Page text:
• In general I agree with that, although in this particular instance I’m not sure if I incorporated any more student input the first time around vs. the second time around. I’m always gathering input in a variety of ways, in what I hear students say, the conversations I have with them, the nonverbal cues to various words/provocations, and the things they write. I considered much of what I observed into my first effort.

      I think the difference is that the initial failure provided a tangible experience with the issues I hoped to raise, and while that experience was fresh in their minds they were able to effectively reflect on what they heard/saw/felt.

      Thanks for reading and responding!

      Posted by Brooksy Boy | December 8, 2011, 7:51 pm
  2. Thanks for this post. I like the idea of highs and lows on Monday. I can see doing this during morning meeting as a way to segue back into a school-as-a-place-of-learning mode. Sometimes we can get frustrated and give up when confronted with a school culture different from what we’re used to that doesn’t appear to promote active listening. You persevered and persisted at getting the girls to hear each others’ vpices and they listened. What a wonderful teaching moment!

    Posted by Elisa Waingort | December 4, 2011, 4:29 pm
    • Thanks! It’s definitely a great segue way, the girls are going to talk about their weekends either way, might as well sanction the activity and attempt to connect it back to the more academic activities for the day. Also, it’s a fantastic place to learn more about who they are outside of the school building, and share yourself personally.

      Posted by Brooksy Boy | December 8, 2011, 7:54 pm
  3. Ah! The first lesson plan “failed.” But the follow-up lesson yielded fruit.

    Prepare for this to happen again, perhaps dozens of times. And the two lessons, together–a success. Here in America, we expect (oddly) to be able to predict things: The weather. Political outcomes. Progress.

    Teaching school is the ultimate experience in planning diligently, then persisting when Plan A falls though. Thanks for sharing the story, and for reminding all of us that we are the creators of our own environment.

    Posted by nflanagan | December 4, 2011, 8:24 pm
  4. This is really a great piece on teaching, the alchemy of teaching and how difficult it is to “know” how something is landing with a class…Things that seem to be a disaster aren’t, and experiences that appear very successful, in a conventional sense, have little impact.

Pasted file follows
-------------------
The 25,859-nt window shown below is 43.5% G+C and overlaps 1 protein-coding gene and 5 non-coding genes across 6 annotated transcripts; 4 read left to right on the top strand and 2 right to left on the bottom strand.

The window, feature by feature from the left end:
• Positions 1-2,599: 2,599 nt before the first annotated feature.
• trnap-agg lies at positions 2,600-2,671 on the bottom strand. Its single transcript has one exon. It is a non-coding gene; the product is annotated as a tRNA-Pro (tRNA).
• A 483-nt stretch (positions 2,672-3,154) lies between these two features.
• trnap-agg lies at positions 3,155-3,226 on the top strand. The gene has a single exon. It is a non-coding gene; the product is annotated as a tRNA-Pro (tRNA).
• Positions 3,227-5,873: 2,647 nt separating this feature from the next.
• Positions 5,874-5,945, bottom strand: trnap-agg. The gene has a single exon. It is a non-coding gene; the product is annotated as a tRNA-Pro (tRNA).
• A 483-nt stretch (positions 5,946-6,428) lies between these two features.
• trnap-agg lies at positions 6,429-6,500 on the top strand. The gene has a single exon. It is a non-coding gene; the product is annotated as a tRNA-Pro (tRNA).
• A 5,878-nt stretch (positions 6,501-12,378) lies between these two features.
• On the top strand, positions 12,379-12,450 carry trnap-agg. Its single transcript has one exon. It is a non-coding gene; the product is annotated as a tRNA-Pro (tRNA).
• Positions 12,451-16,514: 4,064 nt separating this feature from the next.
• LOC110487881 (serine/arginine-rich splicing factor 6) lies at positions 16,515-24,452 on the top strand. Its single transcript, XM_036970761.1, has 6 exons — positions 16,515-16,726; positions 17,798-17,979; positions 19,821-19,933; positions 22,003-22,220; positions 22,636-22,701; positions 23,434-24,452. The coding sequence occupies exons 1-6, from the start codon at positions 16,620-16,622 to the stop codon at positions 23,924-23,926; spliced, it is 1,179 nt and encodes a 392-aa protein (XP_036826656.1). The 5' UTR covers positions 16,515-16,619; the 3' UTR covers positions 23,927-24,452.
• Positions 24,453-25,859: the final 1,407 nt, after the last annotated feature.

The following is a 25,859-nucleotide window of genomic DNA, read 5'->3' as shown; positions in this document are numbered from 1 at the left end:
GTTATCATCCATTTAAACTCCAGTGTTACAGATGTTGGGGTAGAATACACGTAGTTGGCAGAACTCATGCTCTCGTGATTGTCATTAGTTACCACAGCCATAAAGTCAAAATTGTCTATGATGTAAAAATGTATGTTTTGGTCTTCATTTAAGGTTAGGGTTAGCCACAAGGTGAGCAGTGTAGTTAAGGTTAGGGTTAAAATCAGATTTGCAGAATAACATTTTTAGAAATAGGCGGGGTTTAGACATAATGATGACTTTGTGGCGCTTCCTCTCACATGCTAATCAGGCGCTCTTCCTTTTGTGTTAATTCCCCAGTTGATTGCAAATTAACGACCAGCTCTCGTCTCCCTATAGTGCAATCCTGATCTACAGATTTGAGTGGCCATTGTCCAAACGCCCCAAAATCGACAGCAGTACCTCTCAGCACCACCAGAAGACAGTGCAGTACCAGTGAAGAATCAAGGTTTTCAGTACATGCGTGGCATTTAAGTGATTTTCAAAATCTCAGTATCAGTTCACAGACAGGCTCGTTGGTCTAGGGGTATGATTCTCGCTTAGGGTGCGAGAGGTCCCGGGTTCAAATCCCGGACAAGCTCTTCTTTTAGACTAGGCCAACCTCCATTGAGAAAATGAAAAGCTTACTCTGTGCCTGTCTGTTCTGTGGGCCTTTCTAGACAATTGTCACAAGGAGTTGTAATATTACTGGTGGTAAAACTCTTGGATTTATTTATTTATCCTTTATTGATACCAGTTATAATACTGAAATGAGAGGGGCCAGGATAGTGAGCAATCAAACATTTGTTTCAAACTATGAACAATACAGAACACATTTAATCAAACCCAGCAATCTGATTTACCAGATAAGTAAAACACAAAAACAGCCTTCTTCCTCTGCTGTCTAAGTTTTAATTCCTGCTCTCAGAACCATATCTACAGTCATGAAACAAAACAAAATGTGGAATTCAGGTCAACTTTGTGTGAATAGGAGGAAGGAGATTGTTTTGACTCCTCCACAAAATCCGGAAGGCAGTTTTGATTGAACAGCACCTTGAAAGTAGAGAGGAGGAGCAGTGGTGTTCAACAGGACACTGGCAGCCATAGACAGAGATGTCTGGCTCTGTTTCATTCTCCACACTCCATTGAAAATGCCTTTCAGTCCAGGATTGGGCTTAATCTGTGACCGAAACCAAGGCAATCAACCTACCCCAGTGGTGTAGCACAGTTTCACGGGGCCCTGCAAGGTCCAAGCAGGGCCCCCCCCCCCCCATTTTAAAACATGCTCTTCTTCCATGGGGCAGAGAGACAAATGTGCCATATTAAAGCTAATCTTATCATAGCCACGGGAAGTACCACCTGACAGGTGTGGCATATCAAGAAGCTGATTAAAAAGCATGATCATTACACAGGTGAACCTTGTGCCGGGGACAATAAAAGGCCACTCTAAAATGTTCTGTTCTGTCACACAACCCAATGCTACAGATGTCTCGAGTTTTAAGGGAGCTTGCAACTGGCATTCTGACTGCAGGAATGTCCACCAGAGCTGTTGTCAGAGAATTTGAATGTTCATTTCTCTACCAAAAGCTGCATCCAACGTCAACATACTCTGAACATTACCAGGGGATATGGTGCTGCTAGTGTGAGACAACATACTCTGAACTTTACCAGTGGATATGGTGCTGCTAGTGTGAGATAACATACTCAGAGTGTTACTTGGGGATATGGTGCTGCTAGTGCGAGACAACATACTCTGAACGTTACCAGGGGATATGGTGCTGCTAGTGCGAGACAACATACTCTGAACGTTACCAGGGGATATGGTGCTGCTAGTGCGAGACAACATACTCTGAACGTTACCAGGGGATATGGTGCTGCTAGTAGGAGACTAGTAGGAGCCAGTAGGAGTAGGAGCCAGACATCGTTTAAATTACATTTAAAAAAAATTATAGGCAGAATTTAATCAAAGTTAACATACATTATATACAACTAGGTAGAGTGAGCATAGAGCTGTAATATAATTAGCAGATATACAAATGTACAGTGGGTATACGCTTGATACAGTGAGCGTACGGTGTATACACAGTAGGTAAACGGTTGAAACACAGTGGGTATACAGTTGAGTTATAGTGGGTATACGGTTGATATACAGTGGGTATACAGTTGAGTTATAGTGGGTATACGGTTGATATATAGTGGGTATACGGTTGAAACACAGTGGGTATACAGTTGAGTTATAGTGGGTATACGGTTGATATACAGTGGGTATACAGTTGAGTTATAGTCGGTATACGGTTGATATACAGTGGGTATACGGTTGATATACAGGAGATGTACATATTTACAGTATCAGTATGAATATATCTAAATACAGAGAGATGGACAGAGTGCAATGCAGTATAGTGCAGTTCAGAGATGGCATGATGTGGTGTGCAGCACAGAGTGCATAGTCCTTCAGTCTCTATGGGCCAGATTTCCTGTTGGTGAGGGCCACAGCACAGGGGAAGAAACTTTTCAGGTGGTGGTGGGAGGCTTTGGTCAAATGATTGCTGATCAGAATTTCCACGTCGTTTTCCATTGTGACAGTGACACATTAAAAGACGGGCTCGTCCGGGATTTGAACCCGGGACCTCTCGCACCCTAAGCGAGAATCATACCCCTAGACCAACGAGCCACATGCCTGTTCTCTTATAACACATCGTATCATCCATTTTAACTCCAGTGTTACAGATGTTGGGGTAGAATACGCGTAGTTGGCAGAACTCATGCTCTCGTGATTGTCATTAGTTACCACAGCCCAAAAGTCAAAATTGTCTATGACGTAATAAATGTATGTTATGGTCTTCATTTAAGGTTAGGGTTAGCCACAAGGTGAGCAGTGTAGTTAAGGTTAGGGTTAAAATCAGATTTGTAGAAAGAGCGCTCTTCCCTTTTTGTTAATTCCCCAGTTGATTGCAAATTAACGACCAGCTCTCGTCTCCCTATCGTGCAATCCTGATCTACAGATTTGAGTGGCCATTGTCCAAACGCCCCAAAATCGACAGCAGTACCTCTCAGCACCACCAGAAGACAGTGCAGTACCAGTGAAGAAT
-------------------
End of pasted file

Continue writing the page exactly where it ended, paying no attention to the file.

I love how you stayed in the game, and believed in your class and their sense of agency and desire to be heard and to create. And just like Nancy says, when it seems like you’ve lost it yet again, that sense of belief is going to carry you through.

    Thanks for such a clear and insightful description of your process and dilemmas. I was right with you all the way.


    Posted by Kirsten Olson | December 5, 2011, 9:13 am
    • Thank goodness for the struggle.

      This reminds me to be patient.

      Have the girls spoken or written any about bridging your nascent culture to others classes and spaces in the school? How daunting and desirable does that sound to them?


      Posted by Chad Sansing | December 5, 2011, 1:52 pm
      • Hey Chad,

        Unfortunately I do not get to work with the girls on a consistent basis, I was subbing for their normal humanities teacher that week. So I haven’t been able to build off the experience as I’d hoped.

        Furthermore, that class was just a single class, and while a step forward we are from consistently empowering each others voices. I’d be hesitant to bridge what we have there to elsewhere until we’ve made a bit more progress.

        With that said, I have every intention of doing activities where we consider who we are in different spaces, and with different people, and from there thinking about how we can be our truest selves regardless of context.

        Posted by Brooksy Boy | December 8, 2011, 8:03 pm
    • Thanks Kirsten, it’s nice having you with me!

      Posted by Brooksy Boy | December 8, 2011, 7:59 pm
  5. Very powerful stuff — Empowering Voice and Silencing.

    Posted by Brent Snavely | December 6, 2011, 8:13 am
  6. I really liked this post. I think most teachers go through this cycle of inspiration, being slapped by reality, and adjusting all the time. The good thing is that you did not give up on what you were trying to do and was still able to get your point across even if it was not in the way you originally imagined. Keep fighting the good fight!

    Posted by Tinashe Blanchet | December 8, 2011, 5:14 pm
  7. That’s beautiful man. I love it. I hope you can continue to work on that with them. I wonder, were you able to reflect with them about the different feel of the class the second time around? How can reflection and self awareness about the experience of “being seen and heard or not seen and not heard” be built on? Your piece makes me wonder about voice and power and what we mean by that. Was the real empowering move to set up a space for conversation, ask for a written reflection, sharing these reflections with the group, trying to create a conversational space for a second time, was it not giving up on the students’ ability to succeed, was it one or all of these things, could what you did have been done any other way by you or someone else? Thanks for sharing.

    Posted by nanergou | December 10, 2011, 5:23 pm
  8. Reblogged this on geniusstorm.

    Posted by markedmovement | December 28, 2012, 10:37 pm